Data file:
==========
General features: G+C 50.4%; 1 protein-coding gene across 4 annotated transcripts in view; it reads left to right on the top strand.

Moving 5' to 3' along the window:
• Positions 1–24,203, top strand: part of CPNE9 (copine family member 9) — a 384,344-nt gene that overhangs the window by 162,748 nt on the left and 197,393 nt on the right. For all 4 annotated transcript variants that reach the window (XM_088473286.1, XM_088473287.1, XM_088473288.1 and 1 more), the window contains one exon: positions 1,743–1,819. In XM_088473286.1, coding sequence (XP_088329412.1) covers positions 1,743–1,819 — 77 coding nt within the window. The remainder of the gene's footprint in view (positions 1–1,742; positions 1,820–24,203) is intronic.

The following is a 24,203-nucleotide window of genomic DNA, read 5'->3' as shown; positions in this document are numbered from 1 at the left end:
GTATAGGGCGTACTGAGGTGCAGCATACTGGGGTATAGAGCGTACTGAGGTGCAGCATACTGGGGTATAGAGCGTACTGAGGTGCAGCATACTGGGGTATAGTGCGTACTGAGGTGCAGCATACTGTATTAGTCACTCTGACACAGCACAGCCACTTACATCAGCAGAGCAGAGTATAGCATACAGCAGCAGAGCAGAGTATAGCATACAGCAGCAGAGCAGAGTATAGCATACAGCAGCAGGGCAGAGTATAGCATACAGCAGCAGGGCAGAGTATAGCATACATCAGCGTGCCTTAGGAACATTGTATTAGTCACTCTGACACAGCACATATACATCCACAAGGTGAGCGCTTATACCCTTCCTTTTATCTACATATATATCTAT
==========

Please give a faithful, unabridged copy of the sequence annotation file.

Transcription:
General features: G+C 50.4%; 1 protein-coding gene across 4 annotated transcripts in view; it reads left to right on the top strand.

Moving 5' to 3' along the window:
• Positions 1–24,203, top strand: part of CPNE9 (copine family member 9) — a 384,344-nt gene that overhangs the window by 162,748 nt on the left and 197,393 nt on the right. For all 4 annotated transcript variants that reach the window (XM_088473286.1, XM_088473287.1, XM_088473288.1 and 1 more), the window contains one exon: positions 1,743–1,819. In XM_088473286.1, coding sequence (XP_088329412.1) covers positions 1,743–1,819 — 77 coding nt within the window. The remainder of the gene's footprint in view (positions 1–1,742; positions 1,820–24,203) is intronic.

The following is a 24,203-nucleotide window of genomic DNA, read 5'->3' as shown; positions in this document are numbered from 1 at the left end:
GTATAGGGCGTACTGAGGTGCAGCATACTGGGGTATAGAGCGTACTGAGGTGCAGCATACTGGGGTATAGAGCGTACTGAGGTGCAGCATACTGGGGTATAGTGCGTACTGAGGTGCAGCATACTGTATTAGTCACTCTGACACAGCACAGCCACTTACATCAGCAGAGCAGAGTATAGCATACAGCAGCAGAGCAGAGTATAGCATACAGCAGCAGAGCAGAGTATAGCATACAGCAGCAGGGCAGAGTATAGCATACAGCAGCAGGGCAGAGTATAGCATACATCAGCGTGCCTTAGGAACATTGTATTAGTCACTCTGACACAGCACATATACATCCACAAGGTGAGCGCTTATACCCTTCCTTTTATCTACATATATATCTAT